Becca Siegel, the founder of HalfHalf Travel, a blog about remote work, photography, and travel, has experience working on trains. “I’ve had times when Amtrak’s Wi-Fi hardly works and gives an unacceptable level of download and upload speeds. There were times when I could hardly get an email through! My best advice is to have a backup Wi-Fi scenario like a personal hotspot.”
Slower travel than on planes – Train journeys are not intended to be the quickest method of reaching the destination. Planes might better suit workers needing to get to a destination quickly.
Noise level/crowdedness – While there is more space to sit and work on a train, trains can often be more crowded and feature more noise distractions than a plane, making it hard to take a meeting or phone call.
Train Only Destinations
Whether it be stunning coastlines, rugged mountain passes, national parks, or lush forests, there are simply some places only the train can provide the best backdrop for. Oftentimes, the train is the only way to view them.
Various travel publications and experts have compiled some of the best train trips across America and the world. Anyone—including remote workers— should consider adding these to their next travel itinerary.
Thrillist recommends this list of train trips when looking for that exclusive train trip. Additionally, Vacations by Rail features their 25 Must Take Train Trips. Travel and Leisure’s Best National Park Train Trips offers insight on how to visit some of America’s best national parks via the rails.
Smarter Travel offers their choices for America’s best train journeys and five top choices from the World. Lastly, USA Today has ranked their best U.S Train trips, including many notable Amtrak routes.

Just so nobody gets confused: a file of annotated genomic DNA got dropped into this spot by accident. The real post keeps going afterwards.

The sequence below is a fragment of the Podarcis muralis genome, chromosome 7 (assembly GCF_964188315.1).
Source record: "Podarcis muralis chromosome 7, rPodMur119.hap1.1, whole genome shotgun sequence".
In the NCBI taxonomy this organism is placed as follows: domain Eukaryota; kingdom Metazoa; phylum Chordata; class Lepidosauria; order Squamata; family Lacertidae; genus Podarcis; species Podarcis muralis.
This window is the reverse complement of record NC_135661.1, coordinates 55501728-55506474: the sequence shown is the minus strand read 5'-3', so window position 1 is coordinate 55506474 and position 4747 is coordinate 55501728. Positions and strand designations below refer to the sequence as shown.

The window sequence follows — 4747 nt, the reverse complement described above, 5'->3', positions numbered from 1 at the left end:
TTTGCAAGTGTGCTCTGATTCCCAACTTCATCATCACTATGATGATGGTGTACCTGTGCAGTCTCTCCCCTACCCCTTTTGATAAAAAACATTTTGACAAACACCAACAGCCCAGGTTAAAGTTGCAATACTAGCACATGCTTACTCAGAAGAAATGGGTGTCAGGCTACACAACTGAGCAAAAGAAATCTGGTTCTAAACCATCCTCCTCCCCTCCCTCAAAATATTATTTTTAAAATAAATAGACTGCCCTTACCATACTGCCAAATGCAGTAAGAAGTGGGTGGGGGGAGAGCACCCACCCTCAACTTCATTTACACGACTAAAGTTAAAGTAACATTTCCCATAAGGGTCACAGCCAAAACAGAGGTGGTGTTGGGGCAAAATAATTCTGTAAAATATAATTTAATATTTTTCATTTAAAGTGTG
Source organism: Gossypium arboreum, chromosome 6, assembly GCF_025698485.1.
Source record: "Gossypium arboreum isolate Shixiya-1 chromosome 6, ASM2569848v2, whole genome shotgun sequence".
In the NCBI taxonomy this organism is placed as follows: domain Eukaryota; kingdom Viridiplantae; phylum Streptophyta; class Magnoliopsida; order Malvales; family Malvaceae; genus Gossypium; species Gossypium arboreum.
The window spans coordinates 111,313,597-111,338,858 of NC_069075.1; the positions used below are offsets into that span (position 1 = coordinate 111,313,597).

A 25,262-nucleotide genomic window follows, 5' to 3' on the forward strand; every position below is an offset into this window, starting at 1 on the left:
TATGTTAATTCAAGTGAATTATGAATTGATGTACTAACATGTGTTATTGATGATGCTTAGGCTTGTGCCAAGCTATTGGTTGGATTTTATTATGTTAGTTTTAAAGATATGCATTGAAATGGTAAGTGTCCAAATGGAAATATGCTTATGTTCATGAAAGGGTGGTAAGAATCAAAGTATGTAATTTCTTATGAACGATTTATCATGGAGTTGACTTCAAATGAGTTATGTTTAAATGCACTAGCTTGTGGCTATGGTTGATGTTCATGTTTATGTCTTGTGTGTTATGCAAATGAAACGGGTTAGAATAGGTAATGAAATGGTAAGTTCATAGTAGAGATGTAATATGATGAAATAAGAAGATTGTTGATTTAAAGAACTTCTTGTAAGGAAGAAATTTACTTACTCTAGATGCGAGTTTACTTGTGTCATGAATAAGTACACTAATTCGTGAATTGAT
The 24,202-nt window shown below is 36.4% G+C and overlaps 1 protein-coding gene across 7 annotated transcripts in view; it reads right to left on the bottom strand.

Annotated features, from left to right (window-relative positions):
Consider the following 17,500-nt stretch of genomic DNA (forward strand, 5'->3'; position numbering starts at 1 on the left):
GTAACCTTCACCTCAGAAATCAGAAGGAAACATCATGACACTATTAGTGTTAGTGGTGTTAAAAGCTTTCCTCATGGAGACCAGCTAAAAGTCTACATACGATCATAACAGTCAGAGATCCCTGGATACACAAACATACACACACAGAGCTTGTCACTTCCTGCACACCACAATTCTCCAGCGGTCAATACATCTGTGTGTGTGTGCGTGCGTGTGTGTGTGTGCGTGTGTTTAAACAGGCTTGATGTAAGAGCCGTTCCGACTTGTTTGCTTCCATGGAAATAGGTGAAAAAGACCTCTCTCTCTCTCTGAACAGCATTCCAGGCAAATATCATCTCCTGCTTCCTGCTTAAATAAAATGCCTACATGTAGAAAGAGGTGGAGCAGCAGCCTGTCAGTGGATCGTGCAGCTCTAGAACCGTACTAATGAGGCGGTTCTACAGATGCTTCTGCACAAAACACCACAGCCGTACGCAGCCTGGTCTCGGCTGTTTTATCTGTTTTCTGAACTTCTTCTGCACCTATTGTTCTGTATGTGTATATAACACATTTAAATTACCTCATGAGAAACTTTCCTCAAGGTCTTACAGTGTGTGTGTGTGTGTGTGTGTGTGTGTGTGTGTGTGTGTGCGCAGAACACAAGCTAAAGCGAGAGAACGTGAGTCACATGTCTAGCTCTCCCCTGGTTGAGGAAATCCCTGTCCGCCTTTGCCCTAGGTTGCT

Keith Terrell, founder and CEO of Backpacks Global, describes his experience on the Glacier Express train through Switzerland, one of the must-see train rides in the world. The train travels through the Swiss Alps and serves full three-course meals, in addition to a plate of the day.
“We were traveling through the Alps with some incredibly beautiful scenes. As a remote worker, the setup was great. I’d get my work done in-between the stops and be able to look up to the window and see a picturesque view,” he says. “It was just the calmest and most exciting workday all in one go. I was a lot more productive too because I wanted to finish my work quickly to be able to enjoy the route completely.”
For the remote worker considering their next voyage, travel by train is worth considering for the ease, convenience, and views offered along the way. Consider the potential of taking the train and plan a future journey along the rails—while working or not.
This article was produced and syndicated by Wealth of Geeks.
Kelley Dukat is a freelance writer, photographer, and event planner currently based in the United States. She has spent the last year as a nomad traveling and house-sitting. She holds a Journalism degree from the University of Colorado at Boulder and previously served as a trade magazine editor. Her favorites include dog-friendly travel, road trips, and nomad life. She is currently working on a memoir and a series of personal essays.